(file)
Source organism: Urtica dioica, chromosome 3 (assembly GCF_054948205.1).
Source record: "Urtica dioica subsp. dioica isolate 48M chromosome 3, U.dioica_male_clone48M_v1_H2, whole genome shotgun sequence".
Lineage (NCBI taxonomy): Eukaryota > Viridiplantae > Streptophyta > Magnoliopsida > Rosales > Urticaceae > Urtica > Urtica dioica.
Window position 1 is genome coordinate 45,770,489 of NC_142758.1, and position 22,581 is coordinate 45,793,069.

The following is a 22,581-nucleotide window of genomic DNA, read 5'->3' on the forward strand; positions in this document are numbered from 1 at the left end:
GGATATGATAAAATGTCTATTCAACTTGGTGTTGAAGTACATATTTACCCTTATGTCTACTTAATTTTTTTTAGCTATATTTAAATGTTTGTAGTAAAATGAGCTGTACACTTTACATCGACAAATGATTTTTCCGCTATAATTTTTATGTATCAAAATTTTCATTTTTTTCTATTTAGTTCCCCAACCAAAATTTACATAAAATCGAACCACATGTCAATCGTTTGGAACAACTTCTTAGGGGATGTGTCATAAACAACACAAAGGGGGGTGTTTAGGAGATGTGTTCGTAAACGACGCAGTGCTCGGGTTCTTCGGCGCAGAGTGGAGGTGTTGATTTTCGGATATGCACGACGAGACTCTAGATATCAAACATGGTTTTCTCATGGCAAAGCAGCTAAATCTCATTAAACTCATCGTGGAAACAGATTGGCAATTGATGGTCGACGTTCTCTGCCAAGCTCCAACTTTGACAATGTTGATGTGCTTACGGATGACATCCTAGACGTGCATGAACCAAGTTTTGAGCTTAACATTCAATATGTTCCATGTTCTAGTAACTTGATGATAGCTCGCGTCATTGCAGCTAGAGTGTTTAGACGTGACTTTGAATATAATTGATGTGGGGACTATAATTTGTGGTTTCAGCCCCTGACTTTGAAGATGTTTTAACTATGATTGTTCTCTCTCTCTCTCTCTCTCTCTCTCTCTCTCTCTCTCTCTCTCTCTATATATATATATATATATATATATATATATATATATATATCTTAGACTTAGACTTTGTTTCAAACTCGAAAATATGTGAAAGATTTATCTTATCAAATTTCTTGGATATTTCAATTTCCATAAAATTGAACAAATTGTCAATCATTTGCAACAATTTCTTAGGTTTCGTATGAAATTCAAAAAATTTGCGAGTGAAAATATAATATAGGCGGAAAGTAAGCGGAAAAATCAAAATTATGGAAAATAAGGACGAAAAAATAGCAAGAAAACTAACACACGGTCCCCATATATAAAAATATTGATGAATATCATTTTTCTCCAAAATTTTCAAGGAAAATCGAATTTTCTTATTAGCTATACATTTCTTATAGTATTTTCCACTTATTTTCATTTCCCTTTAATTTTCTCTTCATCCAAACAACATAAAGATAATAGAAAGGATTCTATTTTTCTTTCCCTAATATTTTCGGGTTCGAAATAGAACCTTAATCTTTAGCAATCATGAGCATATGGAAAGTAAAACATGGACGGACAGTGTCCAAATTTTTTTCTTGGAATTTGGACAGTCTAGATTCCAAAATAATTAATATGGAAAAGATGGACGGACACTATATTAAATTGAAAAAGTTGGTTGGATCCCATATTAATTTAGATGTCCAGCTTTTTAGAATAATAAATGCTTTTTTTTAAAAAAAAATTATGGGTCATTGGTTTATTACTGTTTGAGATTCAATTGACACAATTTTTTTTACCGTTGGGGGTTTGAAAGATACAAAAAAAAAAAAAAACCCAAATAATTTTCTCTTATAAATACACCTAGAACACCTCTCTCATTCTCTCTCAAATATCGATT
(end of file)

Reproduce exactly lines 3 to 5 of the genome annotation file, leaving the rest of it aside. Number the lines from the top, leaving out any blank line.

Lineage (NCBI taxonomy): Eukaryota > Viridiplantae > Streptophyta > Magnoliopsida > Rosales > Urticaceae > Urtica > Urtica dioica.
Window position 1 is genome coordinate 45,770,489 of NC_142758.1, and position 22,581 is coordinate 45,793,069.

The following is a 22,581-nucleotide window of genomic DNA, read 5'->3' on the forward strand; positions in this document are numbered from 1 at the left end: